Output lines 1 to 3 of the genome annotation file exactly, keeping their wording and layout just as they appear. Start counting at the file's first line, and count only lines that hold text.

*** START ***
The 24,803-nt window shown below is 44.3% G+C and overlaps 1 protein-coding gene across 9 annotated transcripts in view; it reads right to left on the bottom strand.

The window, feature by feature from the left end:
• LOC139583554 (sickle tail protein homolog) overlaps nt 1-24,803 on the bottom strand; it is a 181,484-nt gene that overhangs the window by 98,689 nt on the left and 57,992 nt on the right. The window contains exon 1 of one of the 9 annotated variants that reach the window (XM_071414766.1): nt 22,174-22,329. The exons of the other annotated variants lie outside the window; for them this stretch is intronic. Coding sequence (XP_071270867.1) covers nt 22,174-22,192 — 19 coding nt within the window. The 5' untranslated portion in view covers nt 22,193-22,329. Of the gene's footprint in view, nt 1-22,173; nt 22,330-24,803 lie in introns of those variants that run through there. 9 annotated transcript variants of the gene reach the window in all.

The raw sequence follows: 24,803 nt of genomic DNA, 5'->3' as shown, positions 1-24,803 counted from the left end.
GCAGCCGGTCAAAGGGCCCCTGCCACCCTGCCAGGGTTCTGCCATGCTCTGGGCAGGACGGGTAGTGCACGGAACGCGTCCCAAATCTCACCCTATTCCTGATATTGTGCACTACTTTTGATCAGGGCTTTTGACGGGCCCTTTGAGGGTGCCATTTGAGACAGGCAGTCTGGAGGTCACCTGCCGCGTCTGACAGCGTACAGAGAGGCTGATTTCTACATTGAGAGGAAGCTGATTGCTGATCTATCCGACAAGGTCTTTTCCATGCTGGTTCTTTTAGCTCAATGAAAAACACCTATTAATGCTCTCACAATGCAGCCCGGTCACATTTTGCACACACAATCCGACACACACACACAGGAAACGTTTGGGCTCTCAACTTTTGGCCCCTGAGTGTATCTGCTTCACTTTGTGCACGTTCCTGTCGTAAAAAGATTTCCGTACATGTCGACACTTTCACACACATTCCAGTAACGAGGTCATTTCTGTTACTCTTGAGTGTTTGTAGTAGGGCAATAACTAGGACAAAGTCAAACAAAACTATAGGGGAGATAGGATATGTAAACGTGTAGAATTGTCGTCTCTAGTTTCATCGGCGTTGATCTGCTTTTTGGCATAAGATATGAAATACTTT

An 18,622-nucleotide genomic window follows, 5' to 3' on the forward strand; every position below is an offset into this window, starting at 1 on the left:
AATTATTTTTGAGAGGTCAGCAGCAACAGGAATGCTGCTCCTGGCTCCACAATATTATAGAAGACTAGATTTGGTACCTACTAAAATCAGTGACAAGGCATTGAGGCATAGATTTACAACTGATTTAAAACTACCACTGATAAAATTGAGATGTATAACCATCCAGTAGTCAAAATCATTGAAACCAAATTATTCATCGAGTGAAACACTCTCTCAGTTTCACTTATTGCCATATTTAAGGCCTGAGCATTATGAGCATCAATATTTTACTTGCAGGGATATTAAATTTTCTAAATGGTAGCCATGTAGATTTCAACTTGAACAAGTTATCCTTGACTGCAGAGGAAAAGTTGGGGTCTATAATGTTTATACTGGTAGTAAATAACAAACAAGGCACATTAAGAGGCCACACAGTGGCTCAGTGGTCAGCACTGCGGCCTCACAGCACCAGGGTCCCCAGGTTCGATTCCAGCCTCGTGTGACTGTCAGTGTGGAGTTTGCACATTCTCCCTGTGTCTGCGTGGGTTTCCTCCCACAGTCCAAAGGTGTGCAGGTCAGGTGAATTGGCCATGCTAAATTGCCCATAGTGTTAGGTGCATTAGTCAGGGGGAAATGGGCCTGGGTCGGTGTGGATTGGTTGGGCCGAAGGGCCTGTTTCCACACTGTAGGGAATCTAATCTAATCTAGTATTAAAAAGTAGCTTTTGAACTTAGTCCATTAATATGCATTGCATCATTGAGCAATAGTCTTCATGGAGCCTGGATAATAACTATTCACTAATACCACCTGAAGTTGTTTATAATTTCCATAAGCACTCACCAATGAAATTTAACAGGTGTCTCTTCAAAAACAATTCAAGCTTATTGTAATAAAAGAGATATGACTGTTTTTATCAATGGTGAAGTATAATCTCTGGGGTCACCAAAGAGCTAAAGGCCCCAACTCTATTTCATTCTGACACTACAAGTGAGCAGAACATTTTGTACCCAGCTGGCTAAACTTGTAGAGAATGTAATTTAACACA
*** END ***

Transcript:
The 24,803-nt window shown below is 44.3% G+C and overlaps 1 protein-coding gene across 9 annotated transcripts in view; it reads right to left on the bottom strand.

The window, feature by feature from the left end:
• LOC139583554 (sickle tail protein homolog) overlaps nt 1-24,803 on the bottom strand; it is a 181,484-nt gene that overhangs the window by 98,689 nt on the left and 57,992 nt on the right. The window contains exon 1 of one of the 9 annotated variants that reach the window (XM_071414766.1): nt 22,174-22,329. The exons of the other annotated variants lie outside the window; for them this stretch is intronic. Coding sequence (XP_071270867.1) covers nt 22,174-22,192 — 19 coding nt within the window. The 5' untranslated portion in view covers nt 22,193-22,329. Of the gene's footprint in view, nt 1-22,173; nt 22,330-24,803 lie in introns of those variants that run through there. 9 annotated transcript variants of the gene reach the window in all.